Monday, August 17, 2015

August 17 - Dear Nicholas Sparks (Guest Blogger Laurie Stusser-McNeil)

Dear Mr. Sparks,

Fletcher was born full term just before noon on August 3, 1998 after a very normal pregnancy and particularly long and nasty labor. There were no signs of any problems and I had had only one early ultrasound at 15 weeks. Therefore, it came as a complete and shocking surprise when we heard one squawk and then suddenly, nurses and doctors appeared out of nowhere, hands moving furiously as they hurried to save our little boy whose lungs were collapsed. CDH was suspected immediately; confirmed within the hour. Within 3 hours, he was stabilized enough to be taken to Children's Hospital infant ICU and by 10pm, he was on ECMO.

And so the roller coaster ride began. Each day brought a series of ups and downs; we never knew how to feel, what to hope for next. Fortunately, we live only 10 minutes from Childrens, so we were able to come and go easily and call frequently in between visits.

Fletcher's main problem was pulmonary hypertension due to extremely contracted arteries. And then another hurdle presented on the second day: a blood clot found in his left ventricle. There was great concern: we couldn't use additional blood thinners, yet they didn't want it to suddenly throw into the bloodstream. Mysteriously, it disappeared for good two days later.

We were told to hope for stabilization for a good week or more before anything would happen; pray for a quiet, uneventful time. We were therefore very surprised to hear they had successfully trialed him off ECMO for an hour on day 4; surgery would soon follow. A long weekend of waiting finally culminated on successful repair surgery on day 9. His left diaphragm was minimal; a complete Gortex patch was required. The left lung was smaller than they expected, the right, more complete.

The next week consisted of waiting for swelling to go down, monitoring kidneys which ultimately required adding the dialysis-like component to the ECMO circuit, and watching the lungs. By the end of the third week, we began trials off ECMO again and were very encouraged with the results. He was decannulated on day 19. Doctors and nurses began encouraging me to think about the next steps: holding him, introducing formula, becoming familiar with pulmonary diseases and issues. We dared start to think he was over the first hump and would make it. I stopped fantasizing funerals and began imagining what it would be like to bring home a very sick baby and all the equipment that would be required.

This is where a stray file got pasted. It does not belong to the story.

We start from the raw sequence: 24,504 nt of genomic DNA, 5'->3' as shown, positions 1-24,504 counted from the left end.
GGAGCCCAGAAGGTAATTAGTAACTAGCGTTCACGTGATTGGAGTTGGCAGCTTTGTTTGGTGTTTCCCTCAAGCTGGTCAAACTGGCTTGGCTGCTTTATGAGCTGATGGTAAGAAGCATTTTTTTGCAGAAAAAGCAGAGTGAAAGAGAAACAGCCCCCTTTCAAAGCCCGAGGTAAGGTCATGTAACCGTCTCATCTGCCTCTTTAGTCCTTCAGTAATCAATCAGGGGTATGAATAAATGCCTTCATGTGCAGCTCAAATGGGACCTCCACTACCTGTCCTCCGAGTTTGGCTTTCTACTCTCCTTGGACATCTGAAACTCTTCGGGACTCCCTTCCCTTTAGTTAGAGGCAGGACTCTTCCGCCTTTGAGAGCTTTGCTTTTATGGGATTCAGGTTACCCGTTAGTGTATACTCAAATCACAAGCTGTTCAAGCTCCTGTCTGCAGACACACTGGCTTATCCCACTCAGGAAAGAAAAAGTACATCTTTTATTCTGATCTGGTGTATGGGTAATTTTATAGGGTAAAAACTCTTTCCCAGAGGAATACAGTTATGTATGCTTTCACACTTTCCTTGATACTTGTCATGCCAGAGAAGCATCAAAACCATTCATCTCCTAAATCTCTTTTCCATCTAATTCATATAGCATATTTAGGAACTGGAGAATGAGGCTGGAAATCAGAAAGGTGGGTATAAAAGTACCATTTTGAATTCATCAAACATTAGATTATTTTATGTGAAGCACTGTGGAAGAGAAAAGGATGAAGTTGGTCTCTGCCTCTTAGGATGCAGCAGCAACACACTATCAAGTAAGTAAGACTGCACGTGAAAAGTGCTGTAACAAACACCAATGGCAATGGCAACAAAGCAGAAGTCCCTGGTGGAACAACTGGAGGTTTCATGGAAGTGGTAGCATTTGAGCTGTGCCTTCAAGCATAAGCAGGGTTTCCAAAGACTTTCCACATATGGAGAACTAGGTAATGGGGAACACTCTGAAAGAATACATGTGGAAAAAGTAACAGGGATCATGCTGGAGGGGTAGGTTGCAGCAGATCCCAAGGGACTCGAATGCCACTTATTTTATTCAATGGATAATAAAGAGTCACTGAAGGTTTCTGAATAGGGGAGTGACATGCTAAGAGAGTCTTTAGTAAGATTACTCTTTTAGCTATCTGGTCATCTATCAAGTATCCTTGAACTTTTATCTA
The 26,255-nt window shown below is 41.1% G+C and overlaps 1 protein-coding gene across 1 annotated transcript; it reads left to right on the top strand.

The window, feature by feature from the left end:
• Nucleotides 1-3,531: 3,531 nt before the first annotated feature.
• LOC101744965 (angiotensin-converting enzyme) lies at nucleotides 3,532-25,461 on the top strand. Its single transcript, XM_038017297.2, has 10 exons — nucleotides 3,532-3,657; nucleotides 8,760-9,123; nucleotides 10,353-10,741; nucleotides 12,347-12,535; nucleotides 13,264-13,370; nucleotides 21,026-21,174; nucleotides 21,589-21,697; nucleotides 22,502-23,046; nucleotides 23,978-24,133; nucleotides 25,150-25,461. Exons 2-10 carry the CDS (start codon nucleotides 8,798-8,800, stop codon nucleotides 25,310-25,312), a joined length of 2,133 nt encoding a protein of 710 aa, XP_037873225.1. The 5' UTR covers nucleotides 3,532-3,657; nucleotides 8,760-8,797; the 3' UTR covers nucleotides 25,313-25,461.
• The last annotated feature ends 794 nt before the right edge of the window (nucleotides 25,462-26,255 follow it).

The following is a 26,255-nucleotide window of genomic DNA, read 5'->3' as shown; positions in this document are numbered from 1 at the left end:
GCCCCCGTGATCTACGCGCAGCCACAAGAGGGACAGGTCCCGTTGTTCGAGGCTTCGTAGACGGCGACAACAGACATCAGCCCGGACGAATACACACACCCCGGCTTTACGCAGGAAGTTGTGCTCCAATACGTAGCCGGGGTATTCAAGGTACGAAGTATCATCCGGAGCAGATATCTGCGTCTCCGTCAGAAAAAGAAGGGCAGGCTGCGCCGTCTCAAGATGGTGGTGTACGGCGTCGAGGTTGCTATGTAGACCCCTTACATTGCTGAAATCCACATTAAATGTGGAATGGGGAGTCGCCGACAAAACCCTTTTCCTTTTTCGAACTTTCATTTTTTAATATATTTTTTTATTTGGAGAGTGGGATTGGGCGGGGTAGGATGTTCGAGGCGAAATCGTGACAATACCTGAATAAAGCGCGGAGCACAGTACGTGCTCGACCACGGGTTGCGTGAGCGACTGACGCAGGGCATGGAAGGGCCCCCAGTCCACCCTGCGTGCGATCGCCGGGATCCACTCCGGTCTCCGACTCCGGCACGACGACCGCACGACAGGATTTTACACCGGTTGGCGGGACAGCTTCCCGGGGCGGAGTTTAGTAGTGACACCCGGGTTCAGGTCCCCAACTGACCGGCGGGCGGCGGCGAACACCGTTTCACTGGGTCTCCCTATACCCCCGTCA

His situation took a turn for the worst on day 21, however. Suddenly, the swelling was worse, his liver was enlarged, his CO2 levels were increasing, and the ventilator settings were going up. The morning of day 22, I spoke to his primary physician early and for the first time, didn't quite understand the complications he was describing. I wasn't too concerned since I was on my way over to the hospital and would have it explained again. But like a cry of "I'm here too!", my 2 1/2 year old, Harris, fell off a chair and hurt his arm. I wasn't going anywhere for awhile; I thought it might be broken. Eventually, my mom came to cover and take Harris to his pediatrician as soon as he could be moved more comfortably and I raced to the hospital. I walked in and knew we were close to the end. Fletcher looked different: his face was swollen and bruised around the eyes, the oscillating ventilator was in use, everyone looked grim. I called KC to come over as soon as he could. In the mean time, Harris' doctor confirmed the break and sent him and my parents to Children's emergency for x-rays and setting.

The afternoon was spent with Harris in the E/R getting his first cast. I went down the hall to ICU as soon as they finished and sent him home. Fletcher was stable for the time being. The next few hours are a blur; I needed someone to give me directions. So, the team sent me out for a quick dinner, which I cried all the way through. I stayed with him until about 9, but he looked so different to me, I couldn't stand to sit and watch. I went home to sleep and KC went to the hospital. At two in the morning, Harris woke up crying from his arm. He went back to sleep, but I didn't, so I called the ICU. The doctor said they were just wondering when to call us. The time had come to say our goodbyes. So, just like going into labor in the middle of the night, I had my parents come over to stay with Harris and KC and I went to do the unthinkable.

As we walked into the ICU, Fletcher's numbers began to fall. He was waiting for us. For the first time, I held my son and saw his face and mouth without tubes and tape. His heart slowly came to a stop.

Fletcher's mom, Laurie Stusser-McNeil (Washington)

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